“SC WRUCK: So tell me about what happened, you said some things before about his penis.

COMPLAINANT: And also when he was in his, in my sister and brother’s bedroom – –

SC WRUCK: Yeah.

COMPLAINANT: Which was his bedroom when he stayed.

SC WRUCK: Mm.

COMPLAINANT: Well, well I got to say the naughty words – –

SC WRUCK: Did you?

COMPLAINANT: Like fuck.

SC WRUCK: Did you really?

COMPLAINANT: And like idiot and like cunt. That’s your cunt.

SC WRUCK: So when did you say those naughty words?

COMPLAINANT: Um, he letted me.

SC WRUCK: Who’s he?

COMPLAINANT: [The appellant].

SC WRUCK: OK. So when did he let you say the rude, rude words?

COMPLAINANT: At night time when I was doing his doodle.

SC WRUCK: OK. So tell me about, you said before doing his doodle. What, what’s that mean?

COMPLAINANT: And penis.

SC WRUCK: And his penis. What, what were you doing?

COMPLAINANT: Um, wobbling it around.

SC WRUCK: Okay. And when did that happen?

COMPLAINANT: At night, the same when I said fuck.

SC WRUCK: Okay. And was that the time when your Mum and Dad went away to the racing cars?

COMPLAINANT: Um, no. It was just at night time. Because Mum, Mum and Dad went to the racing cars at, when it was half mor–, half – –

SC WRUCK: Okay.

COMPLAINANT: Half afternoon, half night.

SC WRUCK: But you know how we’ve been talking about, you know you went for a swim in the pool and he wore his undies – –

COMPLAINANT: Yeah.

SC WRUCK: And you had a shower. Is this the night you told me about that he, he um let you play with his doodle?

COMPLAINANT: And say the F words and dick.

SC WRUCK: OK. And when did, and when did that happen? I mean where did that happen?

COMPLAINANT: Um, in, in my sister and brother’s bedroom. [INDISTINCT] practice doing it.

SC WRUCK: So tell me about this, this time when you said that you’re saying [the appellant] was making you or letting you play with his penis and it was all floppy. Tell me all about that.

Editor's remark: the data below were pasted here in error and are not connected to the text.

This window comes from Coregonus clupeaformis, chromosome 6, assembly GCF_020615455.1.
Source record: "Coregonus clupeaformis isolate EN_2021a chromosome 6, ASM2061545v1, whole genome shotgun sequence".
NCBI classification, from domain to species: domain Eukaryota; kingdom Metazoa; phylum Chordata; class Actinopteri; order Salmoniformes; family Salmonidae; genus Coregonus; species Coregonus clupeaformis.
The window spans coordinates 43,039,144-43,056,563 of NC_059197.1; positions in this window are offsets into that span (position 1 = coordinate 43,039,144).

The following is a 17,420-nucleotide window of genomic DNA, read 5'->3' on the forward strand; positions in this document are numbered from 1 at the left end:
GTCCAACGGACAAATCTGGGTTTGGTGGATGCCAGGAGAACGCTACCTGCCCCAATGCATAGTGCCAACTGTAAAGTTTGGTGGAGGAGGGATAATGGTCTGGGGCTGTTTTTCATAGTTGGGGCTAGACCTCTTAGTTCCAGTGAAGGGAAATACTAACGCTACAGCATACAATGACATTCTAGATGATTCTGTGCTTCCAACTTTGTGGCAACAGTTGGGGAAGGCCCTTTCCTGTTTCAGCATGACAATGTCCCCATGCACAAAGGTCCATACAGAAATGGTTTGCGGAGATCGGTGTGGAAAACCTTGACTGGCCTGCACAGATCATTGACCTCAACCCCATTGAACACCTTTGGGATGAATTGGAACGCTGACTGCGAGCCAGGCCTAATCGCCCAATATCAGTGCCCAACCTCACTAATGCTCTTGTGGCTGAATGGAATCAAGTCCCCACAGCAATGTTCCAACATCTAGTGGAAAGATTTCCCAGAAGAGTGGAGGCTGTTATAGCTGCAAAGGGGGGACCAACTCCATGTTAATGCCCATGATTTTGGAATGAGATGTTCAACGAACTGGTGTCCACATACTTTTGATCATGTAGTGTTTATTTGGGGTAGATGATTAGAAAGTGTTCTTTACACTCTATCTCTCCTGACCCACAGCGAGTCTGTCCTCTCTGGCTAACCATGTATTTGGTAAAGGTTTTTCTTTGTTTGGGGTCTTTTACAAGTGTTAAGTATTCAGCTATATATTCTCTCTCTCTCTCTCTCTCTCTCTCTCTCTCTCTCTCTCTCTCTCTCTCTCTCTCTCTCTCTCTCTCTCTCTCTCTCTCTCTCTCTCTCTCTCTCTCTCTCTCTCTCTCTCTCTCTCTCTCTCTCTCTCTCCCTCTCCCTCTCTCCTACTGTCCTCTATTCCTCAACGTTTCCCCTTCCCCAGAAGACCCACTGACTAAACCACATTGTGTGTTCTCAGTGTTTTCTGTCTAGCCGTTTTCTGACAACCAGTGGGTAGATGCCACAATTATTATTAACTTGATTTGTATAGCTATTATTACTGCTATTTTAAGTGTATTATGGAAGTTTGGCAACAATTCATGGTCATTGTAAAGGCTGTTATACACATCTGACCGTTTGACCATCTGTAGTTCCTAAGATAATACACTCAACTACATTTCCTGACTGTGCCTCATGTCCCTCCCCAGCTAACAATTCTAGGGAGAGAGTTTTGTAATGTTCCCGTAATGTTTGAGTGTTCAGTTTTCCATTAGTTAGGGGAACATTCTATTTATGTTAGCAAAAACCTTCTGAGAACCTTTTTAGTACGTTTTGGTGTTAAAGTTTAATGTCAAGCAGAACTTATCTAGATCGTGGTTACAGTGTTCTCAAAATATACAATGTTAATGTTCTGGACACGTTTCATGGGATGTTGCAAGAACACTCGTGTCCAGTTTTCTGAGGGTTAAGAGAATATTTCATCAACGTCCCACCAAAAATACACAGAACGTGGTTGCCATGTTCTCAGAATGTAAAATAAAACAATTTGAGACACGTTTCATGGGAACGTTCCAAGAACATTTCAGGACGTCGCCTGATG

COMPLAINANT: This floppy.

SC WRUCK: Mm.

COMPLAINANT: Well um wait did I already tell you that?

SC WRUCK: Yeah.

COMPLAINANT: Yeah. I already told you everything about it.

SC WRUCK: But what were you doing?

COMPLAINANT: Kissing and sucking it. And I, you know what I also did, I squeezed, I holded his doodle while he was weeing.” [Emphasis added]

  1. [33]
    A little later in the interview, the complainant was asked again about what had occurred in her step-siblings’ room. In particular, she was asked what she was wearing when she was “touching … and playing with” the appellant’s penis and said that she was wearing her “undies”.

Count 7 – in her bedroom

  1. [34]
    The complainant then went on to say that, “outside where the T-V is”, she was wearing a dress over her “undies” but she took her underpants off and threw them in her room. Then, this was said:

“COMPLAINANT: So [the appellant] told me to put it on, but we were in my bedroom.

SC WRUCK: Mm.

COMPLAINANT: That he said going to her undies, please.

SC WRUCK: Mm.

COMPLAINANT: But it was in my room when we were already in there–

  1. [35]
    SC Wruck asked her what the appellant was wearing when she was “playing with his doodle” and she replied that he pulled his pants down.  The complainant went on to describe the appellant’s penis (“(I)t’s like a mushroom”, “it has a little stick”, it “looks like a mushroom top”) before describing what is likely to have been an act of ejaculation: